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Practical Course HP-F8: Components and Mechanisms of Signal Transduction

Type: Practical Course with Student Seminars

Date: 15. April - 17. May 2024

 pauses: week 22.-26. April; bank holiday Wed 1. May; week 6.-10. May

Hosts: Tobias Dick (responsible for examination;; Ursula Klingmüller (; Violaine Goidts (



Cancer cells fail to obey the social constraints that normally maintain tissue organization: they proliferate when they should not, survive where they should not, and invade regions that they should keep out of. Often this is because they have a reduced dependence on signals from other cells for growth, survival, and division. The aim of this course is to gain an insight into problems arising in the field of signal transduction and how they can be addressed.


Week 1 (15.–19. April 2024): Systems Biology and Signaling (Ursula Klingmüller, Marcel Schilling, Piotr Zadora, Phillip Kastl)
Complex intracellular signaling networks mediate signal transmission from cell surface receptors to the nucleus and regulate the activation of transcriptional programs and subsequent cellular responses. Many components of signaling networks have been identified but it remains to be elucidated how information is processed and how cellular decisions are regulated. The aim of systems biology of signal transduction is to identify key regulatory mechanisms that determine biological responses and to predict novel targets for intervention that will facilitate the targeted development of novel anti-cancer therapies. Dynamic activation of signaling components by growth factor stimulation at the cell population level will be performed by mass spectrometry. In parallel, the impact of growth factors stimulation and inhibitor treatment on cell proliferation will be monitored by measuring proliferation rate. The generation of a dynamic pathway model and data-based parameter estimation will be demonstrated in a computer practical. Additionally, the registration of patient data through OpenBIS software, study protocol, and standard operating procedure (SOP) will be introduced in this practical course.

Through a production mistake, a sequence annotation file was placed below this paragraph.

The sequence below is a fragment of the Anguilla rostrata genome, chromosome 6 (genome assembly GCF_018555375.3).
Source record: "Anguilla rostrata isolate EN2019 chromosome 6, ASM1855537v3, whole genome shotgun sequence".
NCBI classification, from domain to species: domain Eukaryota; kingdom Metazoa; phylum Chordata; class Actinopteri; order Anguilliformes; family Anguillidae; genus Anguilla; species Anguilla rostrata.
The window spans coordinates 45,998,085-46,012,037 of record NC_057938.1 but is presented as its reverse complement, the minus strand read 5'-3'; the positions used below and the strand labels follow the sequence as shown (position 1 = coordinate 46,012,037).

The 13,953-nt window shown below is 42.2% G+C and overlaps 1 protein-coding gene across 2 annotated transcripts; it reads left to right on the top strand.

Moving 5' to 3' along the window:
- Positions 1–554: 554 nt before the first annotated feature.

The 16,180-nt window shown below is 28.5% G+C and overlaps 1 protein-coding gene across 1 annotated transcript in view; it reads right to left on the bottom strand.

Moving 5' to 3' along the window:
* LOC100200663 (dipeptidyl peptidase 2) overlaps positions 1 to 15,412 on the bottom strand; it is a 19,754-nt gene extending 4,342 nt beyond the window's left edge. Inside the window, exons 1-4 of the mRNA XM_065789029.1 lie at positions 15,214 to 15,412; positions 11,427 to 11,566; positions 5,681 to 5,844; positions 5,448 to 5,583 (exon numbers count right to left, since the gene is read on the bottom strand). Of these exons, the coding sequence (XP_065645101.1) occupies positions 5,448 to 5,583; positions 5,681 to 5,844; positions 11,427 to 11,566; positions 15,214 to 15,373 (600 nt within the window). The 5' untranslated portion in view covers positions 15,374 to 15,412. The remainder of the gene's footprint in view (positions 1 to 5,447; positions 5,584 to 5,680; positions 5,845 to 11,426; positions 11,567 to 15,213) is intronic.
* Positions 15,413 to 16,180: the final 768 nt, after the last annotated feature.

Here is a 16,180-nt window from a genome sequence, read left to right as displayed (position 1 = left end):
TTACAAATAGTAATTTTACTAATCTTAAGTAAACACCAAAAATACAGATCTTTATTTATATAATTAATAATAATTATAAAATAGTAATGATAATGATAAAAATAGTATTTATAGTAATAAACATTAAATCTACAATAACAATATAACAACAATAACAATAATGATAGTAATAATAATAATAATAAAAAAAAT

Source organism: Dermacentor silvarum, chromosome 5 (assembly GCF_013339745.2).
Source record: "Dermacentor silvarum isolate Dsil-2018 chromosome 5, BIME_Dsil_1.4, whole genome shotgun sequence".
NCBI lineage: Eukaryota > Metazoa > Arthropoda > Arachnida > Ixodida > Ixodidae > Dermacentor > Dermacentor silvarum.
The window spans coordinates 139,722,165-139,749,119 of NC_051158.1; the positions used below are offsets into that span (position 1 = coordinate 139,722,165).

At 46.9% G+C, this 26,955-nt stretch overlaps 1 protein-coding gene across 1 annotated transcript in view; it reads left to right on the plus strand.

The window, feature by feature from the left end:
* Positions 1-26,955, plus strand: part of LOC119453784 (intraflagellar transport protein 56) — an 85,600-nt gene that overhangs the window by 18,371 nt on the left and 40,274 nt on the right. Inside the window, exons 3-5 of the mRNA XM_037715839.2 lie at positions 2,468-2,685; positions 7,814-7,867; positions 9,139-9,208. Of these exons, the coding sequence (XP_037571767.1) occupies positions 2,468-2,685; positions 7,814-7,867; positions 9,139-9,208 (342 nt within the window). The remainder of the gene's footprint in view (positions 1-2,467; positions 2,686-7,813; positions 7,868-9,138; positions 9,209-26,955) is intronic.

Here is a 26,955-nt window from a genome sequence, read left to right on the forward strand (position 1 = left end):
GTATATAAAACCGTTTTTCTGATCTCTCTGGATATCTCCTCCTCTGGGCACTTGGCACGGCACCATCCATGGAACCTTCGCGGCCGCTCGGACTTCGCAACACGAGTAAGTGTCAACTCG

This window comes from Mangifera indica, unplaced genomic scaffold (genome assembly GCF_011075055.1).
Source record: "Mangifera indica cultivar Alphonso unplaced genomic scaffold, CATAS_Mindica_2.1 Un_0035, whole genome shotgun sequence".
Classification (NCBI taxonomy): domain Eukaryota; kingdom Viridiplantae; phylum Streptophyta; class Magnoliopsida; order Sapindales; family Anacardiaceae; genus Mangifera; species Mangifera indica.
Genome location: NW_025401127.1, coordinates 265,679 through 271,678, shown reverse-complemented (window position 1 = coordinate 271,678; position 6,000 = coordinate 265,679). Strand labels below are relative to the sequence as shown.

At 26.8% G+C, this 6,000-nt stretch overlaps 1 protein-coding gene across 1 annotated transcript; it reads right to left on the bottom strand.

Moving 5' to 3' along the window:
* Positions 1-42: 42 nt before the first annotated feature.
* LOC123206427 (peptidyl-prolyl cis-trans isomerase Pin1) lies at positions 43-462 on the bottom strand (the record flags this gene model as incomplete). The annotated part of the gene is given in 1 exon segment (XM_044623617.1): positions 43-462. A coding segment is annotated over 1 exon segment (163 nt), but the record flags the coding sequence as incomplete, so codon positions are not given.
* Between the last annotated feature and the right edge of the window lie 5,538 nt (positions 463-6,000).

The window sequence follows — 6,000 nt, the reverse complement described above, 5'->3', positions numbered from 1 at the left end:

Week 2 (29. April – 3. May 2024):Oxidative Signaling (Tobias Dick, Pari Kritsiligkou)
Reactive oxygen species (ROS) and oxidative stress have long been recognized to be associated with tissue damage and age-related disorders, including malignant, neurodegenerative and cardiovascular disease. More recently, it has also become clear that moderate levels of ROS play essential roles as cellular messengers, causing reversible modifications (thiol oxidation) in specific target proteins. For example, transient oxidative modification of transcription factors contributes to the regulation of inflammatory and stress responses. The fleeting and labile nature of oxidants and intracellular redox states has been a major limitation for research. We will learn about new techniques which allow to identify proteins and pathways regulated by oxidation-reduction processes.


Week 3 (13.–17. May 2024):Brain Tumor Translational Targets (Violaine Goidts and her team)
In this practical course, we will have a closer look at SRC, one of the first oncogenes to be described and a key regulator of several signal transduction pathways that control growth and cellular architecture. Although there is a wealth of pre-clinical data pointing to the importance of SRC in tumor progression and infiltration in solid tumors, including glioblastoma, clinical trials with SRC inhibitors in brain tumours did not yield a significant effect on progression-free or overall patient survival. We will use glioblastoma stem-like cells as a model to understand how tumor heterogeneity might explain the failure of the inhibition of this non-receptor tyrosine kinase. Using Western blotting, RNA expression profiling, pathway analysis and cell viability assays, we will examine the response to SRC inhibition in different glioblastoma subtypes and find out how to improve the therapeutic response to SRC inhibition.

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